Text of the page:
are dominant. The user uses the brand as a maker of status in a society,
but they add in their own perceptions of what they want to say as to who they
are and how they see things. The brand only requires some associated meaning so
customers can pick, mix and match with other values he or she identifies with
as part of building for his or her “Me” brand. The user is actively
participating in creating meanings for the brand and using it as a symbolic
representation of his or her inner self. This is becoming key due to the rise
of social media.

Branding by Imageries

Here branding is being approached in a more functional manner. Usually
advertising agencies take a leading role and advertising is linked to branding.
The levers of brand building consist mainly of TV commercials, big posters and
print advertisements etc. In some cases, a first showing of a 60 second TV spot
during the Super Bowl is a milestone of the brand building effort. Or the
visually stunning posters and magazines supplement in national magazines such
as Vogue or Vanity Fair. Marketers and agencies closely link the brand to
advertising creative execution. Sometimes the burden is given to a celebrated
photographer. Calvin Klein’s success is hugely indebted to Bruce Weber and
Benetton as well as Oliver Toscani. These photographers gave those brand
meanings. The risk here is advertising failure means brand failure. However, a
great campaign produces a very desirable brand and many products and
advertising agencies came to fame with just one highly memorable campaign and
the marketer continue to enjoy the benefits for years.

Branding by Experience

Companies see customers taking functional benefits, product qualities and a
positive brand images as a given. What they want are products, services and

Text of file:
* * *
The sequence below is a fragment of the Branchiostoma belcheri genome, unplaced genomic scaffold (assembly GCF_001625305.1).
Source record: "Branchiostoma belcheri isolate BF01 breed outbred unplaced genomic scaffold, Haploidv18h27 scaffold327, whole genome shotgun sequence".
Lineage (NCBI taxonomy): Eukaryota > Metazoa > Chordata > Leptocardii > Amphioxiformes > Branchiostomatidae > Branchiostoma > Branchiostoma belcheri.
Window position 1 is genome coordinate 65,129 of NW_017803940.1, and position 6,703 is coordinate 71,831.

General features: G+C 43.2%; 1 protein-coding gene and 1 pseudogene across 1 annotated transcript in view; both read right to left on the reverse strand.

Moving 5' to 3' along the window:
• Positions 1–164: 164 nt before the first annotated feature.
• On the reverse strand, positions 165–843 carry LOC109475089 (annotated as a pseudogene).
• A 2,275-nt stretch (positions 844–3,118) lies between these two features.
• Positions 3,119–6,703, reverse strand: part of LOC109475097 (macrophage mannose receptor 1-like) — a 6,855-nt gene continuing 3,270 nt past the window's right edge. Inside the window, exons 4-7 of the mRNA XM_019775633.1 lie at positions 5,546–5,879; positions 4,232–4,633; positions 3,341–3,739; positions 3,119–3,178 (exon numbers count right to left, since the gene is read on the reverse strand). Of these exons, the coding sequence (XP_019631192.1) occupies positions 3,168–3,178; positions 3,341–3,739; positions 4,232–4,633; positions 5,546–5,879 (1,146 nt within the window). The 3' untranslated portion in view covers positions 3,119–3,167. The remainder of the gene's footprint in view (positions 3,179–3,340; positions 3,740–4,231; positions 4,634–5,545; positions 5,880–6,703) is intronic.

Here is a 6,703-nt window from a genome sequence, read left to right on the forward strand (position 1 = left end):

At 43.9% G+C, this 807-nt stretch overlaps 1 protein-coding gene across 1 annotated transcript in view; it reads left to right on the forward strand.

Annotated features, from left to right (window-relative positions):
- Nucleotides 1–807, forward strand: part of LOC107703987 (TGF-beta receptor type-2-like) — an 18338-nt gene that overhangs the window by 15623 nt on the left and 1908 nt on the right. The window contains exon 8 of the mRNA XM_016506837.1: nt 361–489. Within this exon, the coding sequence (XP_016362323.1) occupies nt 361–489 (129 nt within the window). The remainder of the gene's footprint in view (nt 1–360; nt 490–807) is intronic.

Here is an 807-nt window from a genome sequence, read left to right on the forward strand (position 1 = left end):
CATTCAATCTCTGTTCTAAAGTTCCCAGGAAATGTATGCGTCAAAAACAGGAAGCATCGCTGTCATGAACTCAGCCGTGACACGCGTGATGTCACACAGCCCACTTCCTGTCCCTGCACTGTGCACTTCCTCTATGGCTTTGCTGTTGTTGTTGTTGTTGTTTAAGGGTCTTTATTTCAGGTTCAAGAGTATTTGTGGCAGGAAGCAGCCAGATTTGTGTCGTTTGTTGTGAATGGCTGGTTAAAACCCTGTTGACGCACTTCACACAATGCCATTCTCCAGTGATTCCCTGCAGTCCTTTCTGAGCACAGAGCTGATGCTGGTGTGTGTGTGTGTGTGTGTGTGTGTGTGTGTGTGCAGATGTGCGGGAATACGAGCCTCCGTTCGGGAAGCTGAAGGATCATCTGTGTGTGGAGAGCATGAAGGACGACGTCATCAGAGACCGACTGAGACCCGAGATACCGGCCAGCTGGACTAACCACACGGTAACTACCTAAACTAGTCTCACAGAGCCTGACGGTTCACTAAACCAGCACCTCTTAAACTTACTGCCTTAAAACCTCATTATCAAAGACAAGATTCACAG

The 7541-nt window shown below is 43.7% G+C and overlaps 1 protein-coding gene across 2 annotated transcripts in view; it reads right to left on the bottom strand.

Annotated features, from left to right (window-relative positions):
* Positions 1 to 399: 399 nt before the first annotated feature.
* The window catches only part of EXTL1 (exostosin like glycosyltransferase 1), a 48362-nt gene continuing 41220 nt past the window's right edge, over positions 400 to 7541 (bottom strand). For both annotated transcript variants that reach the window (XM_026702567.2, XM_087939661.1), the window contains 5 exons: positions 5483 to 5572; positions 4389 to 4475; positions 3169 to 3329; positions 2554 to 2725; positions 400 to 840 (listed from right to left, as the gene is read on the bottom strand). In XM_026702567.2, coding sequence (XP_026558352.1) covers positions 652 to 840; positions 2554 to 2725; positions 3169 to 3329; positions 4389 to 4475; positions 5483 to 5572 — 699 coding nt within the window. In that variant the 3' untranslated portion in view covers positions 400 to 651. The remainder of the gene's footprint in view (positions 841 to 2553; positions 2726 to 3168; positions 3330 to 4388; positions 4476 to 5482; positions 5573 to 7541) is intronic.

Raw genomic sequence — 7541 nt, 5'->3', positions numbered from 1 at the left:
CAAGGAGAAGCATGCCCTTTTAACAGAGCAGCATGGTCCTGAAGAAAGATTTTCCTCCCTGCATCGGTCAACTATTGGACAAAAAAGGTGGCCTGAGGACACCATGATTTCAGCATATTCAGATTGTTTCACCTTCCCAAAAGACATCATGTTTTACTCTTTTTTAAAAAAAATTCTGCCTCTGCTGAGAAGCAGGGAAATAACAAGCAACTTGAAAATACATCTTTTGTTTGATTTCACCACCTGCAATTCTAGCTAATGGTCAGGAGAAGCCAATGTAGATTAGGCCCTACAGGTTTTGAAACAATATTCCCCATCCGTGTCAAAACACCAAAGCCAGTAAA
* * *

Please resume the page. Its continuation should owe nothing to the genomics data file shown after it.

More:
marketing communications that dazzle their senses, touch their hearts and
stimulate their minds. Here the customer becomes the most important part of the
brand. Over the years many brands have transformed themselves into
experience brands by creating a compelling customer experience. Starbucks and
Body Shop did not use mass advertising to build brands. Instead, they put their
resources into designing and delivering unique experiences. The Tiffany
experience consists of not only the purchase experience, but also the whole
experience of giving and receiving something special. The Tiffany trademark
experience is inseparably linked to the ageless elegance and quality that
defines the brand and the blue box serves as an identifier and sensory
reminder. In a similar case Hermes has the orange box and the ribbons
which both serve as a sensory reminder. Google, eBay and set the
standards for online experience by relentlessly improving user experiences.

Branding by Planning

Here branding is approached as part of a formal strategic planning process.
Most of the time this occurs in the context of strategic marketing planning.
The typical approach uses portfolio and product life cycle concepts together
with overall market overviews and competitive intelligence. The information is
distilled and analyzed through each individual brand’s performance in terms of
market share and margin contribution. The heart of the exercise is positioning
to ensure that products cover all necessary profitable or emerging segments and
use brand to achieve these objectives. These are usually multi-brand
organizations and category managers that normally assume the ownership role of
the brand portfolio and manager of the brand architecture. The key is to
articulate the overall brand strategy and approach (e.g., a master brand
approach using targeted sub-brands in target markets). This entails far more
than just organizing the brands as individual performers. To truly optimize
their value requires a dynamic framework that makes the most of their
inter-relationships under a system of brands working together to drive clarity
in the marketplace and synergy and leverage within the company’s portfolio.

I will post some
questions tomorrow and see if we can have another good exchange of ideas.